08/19/2013 1:37PM

Saratoga: Travers entrants face scrutiny, out-of-competition testing

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SARATOGA SPRINGS, N.Y. – Horses entered in Saturday’s Grade 1 Travers Stakes at Saratoga will be required to be on the grounds of the track Wednesday and will be subject to additional scrutiny and security protocols, New York’s racing regulators and Saratoga’s operator, the New York Racing Association, announced Monday.

Under the measures, which also were in place for last year’s Travers, regulators will take blood and urine samples from the horses Wednesday to test the samples for drugs that are prohibited under New York’s out-of-competition testing rules. Those rules ban classes of drugs that are difficult to detect in postrace samples, including blood-doping drugs, gene-doping agents, and “any other protein and peptide-based agents,” including toxins and venoms.

The measures will require trainers to provide veterinary records for all treatments given to their horses from noon Wednesday until the day of the race. The records will be published on the website of the New York State Gaming Commission, which regulates racing in the state.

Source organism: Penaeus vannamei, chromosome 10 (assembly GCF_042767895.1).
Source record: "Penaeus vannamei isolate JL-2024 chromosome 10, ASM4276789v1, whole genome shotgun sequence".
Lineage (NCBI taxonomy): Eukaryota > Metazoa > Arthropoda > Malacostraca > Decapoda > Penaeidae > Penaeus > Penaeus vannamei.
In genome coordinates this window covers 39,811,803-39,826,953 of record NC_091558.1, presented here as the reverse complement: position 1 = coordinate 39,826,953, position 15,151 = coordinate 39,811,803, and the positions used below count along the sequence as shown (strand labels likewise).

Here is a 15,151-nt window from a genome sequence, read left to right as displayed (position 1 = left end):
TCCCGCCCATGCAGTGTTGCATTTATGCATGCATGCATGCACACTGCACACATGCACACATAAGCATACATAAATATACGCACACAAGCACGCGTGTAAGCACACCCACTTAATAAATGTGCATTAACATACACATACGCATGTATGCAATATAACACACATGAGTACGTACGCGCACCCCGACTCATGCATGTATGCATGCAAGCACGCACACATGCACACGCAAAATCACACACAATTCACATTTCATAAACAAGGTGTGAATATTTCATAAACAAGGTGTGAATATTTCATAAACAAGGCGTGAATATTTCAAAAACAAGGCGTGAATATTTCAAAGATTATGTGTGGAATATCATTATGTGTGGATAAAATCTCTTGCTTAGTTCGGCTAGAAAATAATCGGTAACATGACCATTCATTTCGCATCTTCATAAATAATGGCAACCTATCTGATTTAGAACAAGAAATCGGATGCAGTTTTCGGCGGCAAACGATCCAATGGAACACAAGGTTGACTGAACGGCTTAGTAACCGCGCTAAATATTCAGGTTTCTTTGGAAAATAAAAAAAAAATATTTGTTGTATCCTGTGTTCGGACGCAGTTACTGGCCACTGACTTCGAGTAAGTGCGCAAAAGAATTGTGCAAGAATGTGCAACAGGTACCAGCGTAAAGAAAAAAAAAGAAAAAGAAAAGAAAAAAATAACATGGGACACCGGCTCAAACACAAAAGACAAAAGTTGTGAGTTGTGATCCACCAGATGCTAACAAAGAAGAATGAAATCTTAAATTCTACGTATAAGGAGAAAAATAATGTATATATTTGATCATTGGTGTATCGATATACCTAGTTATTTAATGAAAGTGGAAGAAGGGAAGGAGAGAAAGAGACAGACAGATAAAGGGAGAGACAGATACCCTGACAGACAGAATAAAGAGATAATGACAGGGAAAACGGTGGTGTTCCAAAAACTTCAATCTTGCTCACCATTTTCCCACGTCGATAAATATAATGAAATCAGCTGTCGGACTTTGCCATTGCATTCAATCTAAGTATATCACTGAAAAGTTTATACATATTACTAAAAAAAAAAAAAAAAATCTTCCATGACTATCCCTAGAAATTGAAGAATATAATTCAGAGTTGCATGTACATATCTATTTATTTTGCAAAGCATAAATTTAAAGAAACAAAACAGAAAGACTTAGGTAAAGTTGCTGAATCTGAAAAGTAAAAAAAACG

In addition, all of the horses entered in the Travers will be monitored 24 hours a day from Wednesday until the time of the race. If a horse is already stabled on the grounds, the horse will be allowed to remain in its present stall, but all feed and equipment delivered to the stall will be subject to inspection by security personnel, and all visitors to the horse’s stall must be logged in.

Also under the protocols, all Travers horses will have blood samples taken one hour before the race to assess total carbon dioxide levels in the blood. Testing of carbon dioxide in blood is used to determine whether a horse has been subjected to treatments designed to delay the onset of muscle fatigue. Purposefully manipulating the levels is illegal.

New York regulators and NYRA first cooperated on heightened security measures for the 2012 Belmont Stakes at Belmont Park. Since then, the 2012 Travers and the 2013 Belmont Stakes also were targeted for additional security measures, largely along the same lines as the protocols announced for this year’s Travers.

No horse has tested positive for any illegal substance as a result of the out-of-competition tests put in place for the races.